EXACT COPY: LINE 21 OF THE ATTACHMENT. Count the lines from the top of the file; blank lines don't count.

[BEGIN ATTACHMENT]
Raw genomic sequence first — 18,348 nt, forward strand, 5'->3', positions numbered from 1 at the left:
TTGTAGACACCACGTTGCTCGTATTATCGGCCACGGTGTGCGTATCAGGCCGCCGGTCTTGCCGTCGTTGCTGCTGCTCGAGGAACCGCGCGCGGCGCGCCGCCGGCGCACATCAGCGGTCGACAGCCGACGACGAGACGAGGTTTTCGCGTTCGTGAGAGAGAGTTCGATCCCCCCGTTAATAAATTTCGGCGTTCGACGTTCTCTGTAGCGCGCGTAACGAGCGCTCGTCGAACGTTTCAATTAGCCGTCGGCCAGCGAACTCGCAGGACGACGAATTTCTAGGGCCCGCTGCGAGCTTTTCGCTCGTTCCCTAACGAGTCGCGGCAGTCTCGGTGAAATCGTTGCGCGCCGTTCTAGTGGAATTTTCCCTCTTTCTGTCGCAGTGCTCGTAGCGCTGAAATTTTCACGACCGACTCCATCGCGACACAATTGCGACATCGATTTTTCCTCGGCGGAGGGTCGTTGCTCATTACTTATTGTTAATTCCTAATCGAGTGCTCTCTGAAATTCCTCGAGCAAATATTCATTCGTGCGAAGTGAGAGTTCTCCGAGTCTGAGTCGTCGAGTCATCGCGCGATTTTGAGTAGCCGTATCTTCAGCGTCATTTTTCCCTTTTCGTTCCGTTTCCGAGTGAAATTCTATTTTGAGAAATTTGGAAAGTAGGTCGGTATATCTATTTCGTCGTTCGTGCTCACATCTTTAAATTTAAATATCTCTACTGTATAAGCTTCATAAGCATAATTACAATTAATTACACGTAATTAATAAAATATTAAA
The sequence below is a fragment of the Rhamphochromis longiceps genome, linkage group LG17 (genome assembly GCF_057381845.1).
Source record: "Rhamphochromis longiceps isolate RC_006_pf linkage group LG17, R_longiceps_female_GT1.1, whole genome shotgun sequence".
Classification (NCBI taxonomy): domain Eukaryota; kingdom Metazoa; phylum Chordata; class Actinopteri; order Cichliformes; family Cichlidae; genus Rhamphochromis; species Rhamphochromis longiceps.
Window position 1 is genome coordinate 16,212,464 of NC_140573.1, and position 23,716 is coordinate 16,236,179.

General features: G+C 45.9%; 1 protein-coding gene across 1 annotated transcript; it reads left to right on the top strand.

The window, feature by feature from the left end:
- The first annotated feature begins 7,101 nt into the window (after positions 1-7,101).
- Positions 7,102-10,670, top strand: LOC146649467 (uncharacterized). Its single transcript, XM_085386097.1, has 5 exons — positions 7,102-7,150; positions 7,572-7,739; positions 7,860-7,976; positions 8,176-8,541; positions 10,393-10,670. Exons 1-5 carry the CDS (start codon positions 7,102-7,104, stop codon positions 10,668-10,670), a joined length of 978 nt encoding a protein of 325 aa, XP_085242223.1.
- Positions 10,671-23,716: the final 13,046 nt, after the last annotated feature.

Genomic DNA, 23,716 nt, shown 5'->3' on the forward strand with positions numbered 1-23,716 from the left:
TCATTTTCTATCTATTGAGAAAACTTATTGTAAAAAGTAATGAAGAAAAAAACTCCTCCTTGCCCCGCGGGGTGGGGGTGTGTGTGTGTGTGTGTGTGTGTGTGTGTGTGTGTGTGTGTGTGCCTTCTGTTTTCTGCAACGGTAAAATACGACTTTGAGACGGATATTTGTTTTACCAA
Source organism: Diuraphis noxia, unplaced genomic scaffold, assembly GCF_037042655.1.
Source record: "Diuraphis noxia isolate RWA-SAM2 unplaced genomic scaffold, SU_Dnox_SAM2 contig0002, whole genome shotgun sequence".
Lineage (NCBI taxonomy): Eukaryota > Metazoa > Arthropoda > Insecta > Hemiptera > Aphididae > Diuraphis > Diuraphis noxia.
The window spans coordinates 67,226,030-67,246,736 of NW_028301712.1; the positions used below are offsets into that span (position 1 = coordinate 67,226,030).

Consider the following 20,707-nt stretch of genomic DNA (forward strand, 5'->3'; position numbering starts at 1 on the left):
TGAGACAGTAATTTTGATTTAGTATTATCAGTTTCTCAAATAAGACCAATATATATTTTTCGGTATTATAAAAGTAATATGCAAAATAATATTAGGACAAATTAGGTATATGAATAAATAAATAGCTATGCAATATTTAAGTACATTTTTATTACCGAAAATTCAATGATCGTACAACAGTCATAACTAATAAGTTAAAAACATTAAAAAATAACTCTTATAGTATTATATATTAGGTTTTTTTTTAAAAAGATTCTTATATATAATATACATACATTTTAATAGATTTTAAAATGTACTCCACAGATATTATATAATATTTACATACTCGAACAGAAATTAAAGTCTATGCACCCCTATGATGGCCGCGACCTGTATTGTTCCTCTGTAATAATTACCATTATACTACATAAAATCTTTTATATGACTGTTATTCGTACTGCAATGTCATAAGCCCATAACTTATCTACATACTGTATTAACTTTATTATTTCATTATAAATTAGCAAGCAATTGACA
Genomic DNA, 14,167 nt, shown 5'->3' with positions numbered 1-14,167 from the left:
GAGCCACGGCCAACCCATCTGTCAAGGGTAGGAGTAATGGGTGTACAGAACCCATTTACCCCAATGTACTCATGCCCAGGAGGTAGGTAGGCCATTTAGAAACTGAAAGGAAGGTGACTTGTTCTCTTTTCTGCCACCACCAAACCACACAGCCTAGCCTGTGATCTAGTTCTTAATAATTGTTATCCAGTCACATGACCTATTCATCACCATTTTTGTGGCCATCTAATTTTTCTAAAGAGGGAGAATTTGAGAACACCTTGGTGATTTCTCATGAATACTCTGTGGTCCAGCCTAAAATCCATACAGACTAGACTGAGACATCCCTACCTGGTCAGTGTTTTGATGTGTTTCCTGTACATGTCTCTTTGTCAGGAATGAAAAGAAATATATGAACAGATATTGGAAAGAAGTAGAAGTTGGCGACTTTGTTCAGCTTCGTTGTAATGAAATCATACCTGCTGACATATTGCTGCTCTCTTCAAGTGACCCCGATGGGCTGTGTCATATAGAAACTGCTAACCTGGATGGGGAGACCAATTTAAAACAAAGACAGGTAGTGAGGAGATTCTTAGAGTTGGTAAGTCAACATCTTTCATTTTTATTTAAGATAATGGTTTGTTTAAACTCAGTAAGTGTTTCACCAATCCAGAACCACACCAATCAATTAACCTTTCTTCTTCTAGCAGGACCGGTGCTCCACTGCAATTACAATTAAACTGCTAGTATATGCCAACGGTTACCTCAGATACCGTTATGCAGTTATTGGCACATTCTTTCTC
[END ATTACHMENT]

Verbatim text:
GAGCCACGGCCAACCCATCTGTCAAGGGTAGGAGTAATGGGTGTACAGAACCCATTTACCCCAATGTACTCATGCCCAGGAGGTAGGTAGGCCATTTAGAAACTGAAAGGAAGGTGACTTGTTCTCTTTTCTGCCACCACCAAACCACACAGCCTAGCCTGTGATCTAGTTCTTAATAATTGTTATCCAGTCACATGACCTATTCATCACCATTTTTGTGGCCATCTAATTTTTCTAAAGAGGGAGAATTTGAGAACACCTTGGTGATTTCTCATGAATACTCTGTGGTCCAGCCTAAAATCCATACAGACTAGACTGAGACATCCCTACCTGGTCAGTGTTTTGATGTGTTTCCTGTACATGTCTCTTTGTCAGGAATGAAAAGAAATATATGAACAGATATTGGAAAGAAGTAGAAGTTGGCGACTTTGTTCAGCTTCGTTGTAATGAAATCATACCTGCTGACATATTGCTGCTCTCTTCAAGTGACCCCGATGGGCTGTGTCATATAGAAACTGCTAACCTGGATGGGGAGACCAATTTAAAACAAAGACAGGTAGTGAGGAGATTCTTAGAGTTGGTAAGTCAACATCTTTCATTTTTATTTAAGATAATGGTTTGTTTAAACTCAGTAAGTGTTTCACCAATCCAGAACCACACCAATCAATTAACCTTTCTTCTTCTAGCAGGACCGGTGCTCCACTGCAATTACAATTAAACTGCTAGTATATGCCAACGGTTACCTCAGATACCGTTATGCAGTTATTGGCACATTCTTTCTC